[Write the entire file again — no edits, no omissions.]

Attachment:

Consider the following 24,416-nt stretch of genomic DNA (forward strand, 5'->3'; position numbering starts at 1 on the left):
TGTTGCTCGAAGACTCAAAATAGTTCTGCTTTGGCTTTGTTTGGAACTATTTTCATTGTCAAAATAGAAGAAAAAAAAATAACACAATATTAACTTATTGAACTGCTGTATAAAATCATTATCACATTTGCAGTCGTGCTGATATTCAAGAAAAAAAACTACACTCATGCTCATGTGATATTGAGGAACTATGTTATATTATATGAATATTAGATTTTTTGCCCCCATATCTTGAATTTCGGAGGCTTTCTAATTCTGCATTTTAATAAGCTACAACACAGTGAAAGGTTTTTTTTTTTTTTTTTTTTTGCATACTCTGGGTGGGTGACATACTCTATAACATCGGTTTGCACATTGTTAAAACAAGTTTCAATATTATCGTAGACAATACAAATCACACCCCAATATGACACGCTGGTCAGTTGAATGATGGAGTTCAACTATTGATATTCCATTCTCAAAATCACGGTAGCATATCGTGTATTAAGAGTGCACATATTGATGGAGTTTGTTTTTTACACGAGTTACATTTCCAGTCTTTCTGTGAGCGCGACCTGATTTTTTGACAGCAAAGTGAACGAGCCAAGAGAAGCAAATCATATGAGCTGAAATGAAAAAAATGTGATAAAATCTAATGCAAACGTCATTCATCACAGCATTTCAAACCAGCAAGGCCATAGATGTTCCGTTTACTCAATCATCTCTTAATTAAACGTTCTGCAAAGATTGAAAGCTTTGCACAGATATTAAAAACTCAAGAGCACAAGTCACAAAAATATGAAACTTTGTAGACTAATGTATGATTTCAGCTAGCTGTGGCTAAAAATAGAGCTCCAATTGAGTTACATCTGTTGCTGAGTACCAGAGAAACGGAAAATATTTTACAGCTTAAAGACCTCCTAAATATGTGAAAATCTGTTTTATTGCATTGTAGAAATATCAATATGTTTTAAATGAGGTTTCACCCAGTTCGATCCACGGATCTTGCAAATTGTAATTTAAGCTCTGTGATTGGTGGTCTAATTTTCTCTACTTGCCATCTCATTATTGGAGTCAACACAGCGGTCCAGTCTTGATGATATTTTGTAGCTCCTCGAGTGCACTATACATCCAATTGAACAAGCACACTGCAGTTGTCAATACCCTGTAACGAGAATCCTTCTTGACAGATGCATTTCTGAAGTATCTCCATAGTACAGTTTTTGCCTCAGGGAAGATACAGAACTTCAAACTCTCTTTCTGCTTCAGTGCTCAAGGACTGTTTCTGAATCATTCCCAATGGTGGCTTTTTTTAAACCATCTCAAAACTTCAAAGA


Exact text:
Consider the following 24,416-nt stretch of genomic DNA (forward strand, 5'->3'; position numbering starts at 1 on the left):
TGTTGCTCGAAGACTCAAAATAGTTCTGCTTTGGCTTTGTTTGGAACTATTTTCATTGTCAAAATAGAAGAAAAAAAAATAACACAATATTAACTTATTGAACTGCTGTATAAAATCATTATCACATTTGCAGTCGTGCTGATATTCAAGAAAAAAAACTACACTCATGCTCATGTGATATTGAGGAACTATGTTATATTATATGAATATTAGATTTTTTGCCCCCATATCTTGAATTTCGGAGGCTTTCTAATTCTGCATTTTAATAAGCTACAACACAGTGAAAGGTTTTTTTTTTTTTTTTTTTTTGCATACTCTGGGTGGGTGACATACTCTATAACATCGGTTTGCACATTGTTAAAACAAGTTTCAATATTATCGTAGACAATACAAATCACACCCCAATATGACACGCTGGTCAGTTGAATGATGGAGTTCAACTATTGATATTCCATTCTCAAAATCACGGTAGCATATCGTGTATTAAGAGTGCACATATTGATGGAGTTTGTTTTTTACACGAGTTACATTTCCAGTCTTTCTGTGAGCGCGACCTGATTTTTTGACAGCAAAGTGAACGAGCCAAGAGAAGCAAATCATATGAGCTGAAATGAAAAAAATGTGATAAAATCTAATGCAAACGTCATTCATCACAGCATTTCAAACCAGCAAGGCCATAGATGTTCCGTTTACTCAATCATCTCTTAATTAAACGTTCTGCAAAGATTGAAAGCTTTGCACAGATATTAAAAACTCAAGAGCACAAGTCACAAAAATATGAAACTTTGTAGACTAATGTATGATTTCAGCTAGCTGTGGCTAAAAATAGAGCTCCAATTGAGTTACATCTGTTGCTGAGTACCAGAGAAACGGAAAATATTTTACAGCTTAAAGACCTCCTAAATATGTGAAAATCTGTTTTATTGCATTGTAGAAATATCAATATGTTTTAAATGAGGTTTCACCCAGTTCGATCCACGGATCTTGCAAATTGTAATTTAAGCTCTGTGATTGGTGGTCTAATTTTCTCTACTTGCCATCTCATTATTGGAGTCAACACAGCGGTCCAGTCTTGATGATATTTTGTAGCTCCTCGAGTGCACTATACATCCAATTGAACAAGCACACTGCAGTTGTCAATACCCTGTAACGAGAATCCTTCTTGACAGATGCATTTCTGAAGTATCTCCATAGTACAGTTTTTGCCTCAGGGAAGATACAGAACTTCAAACTCTCTTTCTGCTTCAGTGCTCAAGGACTGTTTCTGAATCATTCCCAATGGTGGCTTTTTTTAAACCATCTCAAAACTTCAAAGA